Where you might had your will of me,
But you had not the face to lay me downe.
]

He pulled out his nut-browne sword,
And wipt the rust off with his sleeve,
And said: Jove’s curse come to his heart,
That any woman would beleeve!

When you have your owne true-love
A mile or twaine out of the towne,
Spare not for her gay clothing,
But lay her body flat on the ground.


Pammelia

Scomparsi il 5 giugno

Leonel Power (fra il 1370 e il 1385 - 5 giugno 1445): Gloria a 5 voci. Pro Cantione Antiqua.


Orlando Gibbons (1583 - 5 giugno 1625): Almighty and everlasting God, anthem a 4 voci. Coro del St John’s College di Cambridge.

Almighty and everlasting God,
mercifully look upon our infirmities,
and in all our dangers and necessities
stretch forth thy right hand to help and defend us,
through Christ our Lord. Amen.


In voce et organo

Henry Purcell (1659-21 novembre 1695): Laudate Ceciliam, «a Latine Song made upon St Cecilia, whose day is commerated [sic] yearly by all Musitians, made in the year 1683», per 3 voci, 2 violini e continuo, Z 329. Pro Cantione Antiqua e Collegium Aureum, dir. Mark Brown.

Laudate Ceciliam, in voce et organo.

Modulemini psalmum novum
In insigni die solemnitatis eius.
Quia preceptum est in ecclesia sanctorum,
Tu lex in tabernaculis iustorum.
Laudate Ceciliam, in voce et organo.

Dicite Virgini, canite martyri,
Quam excelsum est nomen tuum,
O beata Cecilia,
Tu gloria domus Dei, tu laetitia,
Quae sponsam Christo paras, respice nos.
Adeste caelites plaudite,
Psallite nobiscum Virgini, pangite melos.
Nobiscum martyri alternate laudes,
Citheris vestras iugite voces,
Citheras nostris sociate cantibus.
Laudate Ceciliam, in voce et organo.


Raffaello: Estasi di santa Cecilia

In moonshiney weather


Richard Browne (c1630 – 1664): We cats when assembl’d at midnight together, canone a 3 voci. Pro Cantione Antiqua.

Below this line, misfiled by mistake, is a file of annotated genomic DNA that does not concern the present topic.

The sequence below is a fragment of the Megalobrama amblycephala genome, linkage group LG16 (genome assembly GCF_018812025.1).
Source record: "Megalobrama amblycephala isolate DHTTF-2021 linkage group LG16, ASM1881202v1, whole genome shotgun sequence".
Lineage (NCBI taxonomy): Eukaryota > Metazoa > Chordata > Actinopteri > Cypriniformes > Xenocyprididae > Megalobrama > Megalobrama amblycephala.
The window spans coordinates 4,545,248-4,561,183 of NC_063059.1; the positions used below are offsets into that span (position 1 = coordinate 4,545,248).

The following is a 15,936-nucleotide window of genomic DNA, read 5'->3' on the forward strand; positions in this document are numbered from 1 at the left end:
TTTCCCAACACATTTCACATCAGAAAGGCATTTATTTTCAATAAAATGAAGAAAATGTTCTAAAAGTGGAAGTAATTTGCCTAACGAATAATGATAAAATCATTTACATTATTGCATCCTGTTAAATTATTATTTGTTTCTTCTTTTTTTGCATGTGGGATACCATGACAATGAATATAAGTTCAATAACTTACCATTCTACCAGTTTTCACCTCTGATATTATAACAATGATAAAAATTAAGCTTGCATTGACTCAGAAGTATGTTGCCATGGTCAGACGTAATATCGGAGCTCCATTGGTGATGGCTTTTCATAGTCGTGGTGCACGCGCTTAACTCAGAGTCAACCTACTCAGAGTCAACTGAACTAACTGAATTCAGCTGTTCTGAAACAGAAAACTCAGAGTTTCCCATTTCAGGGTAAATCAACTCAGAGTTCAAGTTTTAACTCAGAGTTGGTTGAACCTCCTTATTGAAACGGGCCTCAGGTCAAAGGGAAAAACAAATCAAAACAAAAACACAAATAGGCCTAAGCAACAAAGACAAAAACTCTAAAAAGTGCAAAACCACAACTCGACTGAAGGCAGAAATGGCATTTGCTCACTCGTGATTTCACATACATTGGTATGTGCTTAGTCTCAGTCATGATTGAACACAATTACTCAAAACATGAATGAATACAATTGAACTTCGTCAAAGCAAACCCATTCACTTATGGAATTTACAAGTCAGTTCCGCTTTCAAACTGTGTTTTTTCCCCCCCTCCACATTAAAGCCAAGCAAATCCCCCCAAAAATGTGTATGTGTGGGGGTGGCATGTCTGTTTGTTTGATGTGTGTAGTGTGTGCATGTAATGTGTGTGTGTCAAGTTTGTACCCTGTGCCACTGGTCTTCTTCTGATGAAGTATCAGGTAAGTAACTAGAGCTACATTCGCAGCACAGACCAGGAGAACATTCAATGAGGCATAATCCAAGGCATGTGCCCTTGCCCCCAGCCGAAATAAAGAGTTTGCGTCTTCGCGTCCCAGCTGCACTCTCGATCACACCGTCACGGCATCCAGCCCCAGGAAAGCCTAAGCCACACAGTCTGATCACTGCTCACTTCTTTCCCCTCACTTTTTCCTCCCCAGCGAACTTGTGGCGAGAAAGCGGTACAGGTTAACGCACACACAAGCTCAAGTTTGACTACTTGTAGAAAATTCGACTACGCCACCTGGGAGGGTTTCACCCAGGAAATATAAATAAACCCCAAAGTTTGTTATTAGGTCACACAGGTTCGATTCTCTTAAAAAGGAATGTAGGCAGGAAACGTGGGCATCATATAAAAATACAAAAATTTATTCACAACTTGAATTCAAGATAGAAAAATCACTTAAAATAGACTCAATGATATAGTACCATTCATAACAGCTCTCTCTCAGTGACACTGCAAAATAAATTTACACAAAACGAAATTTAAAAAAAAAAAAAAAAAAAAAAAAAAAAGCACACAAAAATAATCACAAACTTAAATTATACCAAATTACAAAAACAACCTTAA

We cats when assembl’d at midnight together
    for innocent puring in moonshiney weather,
if dogs be in kennel, all fast in their straw,
    we march and meaw without scratch or a claw;
but if they surprise us and put us to flight,
    we fret and we spit, give a squall, and goodnight.


PCA

I cannot come every day to woo

Thomas Ravenscroft (c1582 - c1633): A wooing song of a yeoman of Kent’s son, partsong a 1-4 voci (da Melismata, 1611, n. 22). Pro Cantione Antiqua.

I have house and land in Kent,
And if you’ll love me, love me now;
Twopence-halfpenny is my rent,
I cannot come every day to woo.
  Twopence-halfpenny is his rent,
  And he cannot come every day to woo.

Ich am my vather’s eldest zonne,
My mother eke doth love me well,
For ich can bravely clout my shoone,
And ich full well can ring a bell.
  For he can bravely clout his shoone,
  And he full well can ring a bell.

My vather he gave me a hog,
My mouther she gave me a zow;
I have a God-vather dwels thereby,
And he on me bestowed a plow.
  He has a God-vather dwells thereby,
  And he on him bestowed a plough.

One time I gave thee a paper of pins,
Another time a tawdry-lace;
And if thou wilt not grant me love,
In truth ich die bevore thy face.
  And if thou wilt not grant his love,
  In truth he’ll die bevore thy vace.

Ich have been twice our Whitson-lord,
Ich have had ladies many vair,
And eke thou hast my heart in hold
And in my mind zeems passing rare.
  And eke thou hast his heart in hold
  And in his mind seems passing rare.

Ich will put on my best white slops
And ich will wear my yellow hose,
And on my head a good grey hat,
And in’t ich stick a lovely rose.
  And on his head a good grey hat,
  And in’t he’ll stick a lovely rose.

Wherefore cease off, make no delay,
And if you’ll love me, love me now;
Or else ich zeek zome oderwhere,
For I cannot come every day to woo.
  Or else he’ll zeek zome oderwhere,
  For he cannot come every day to woo.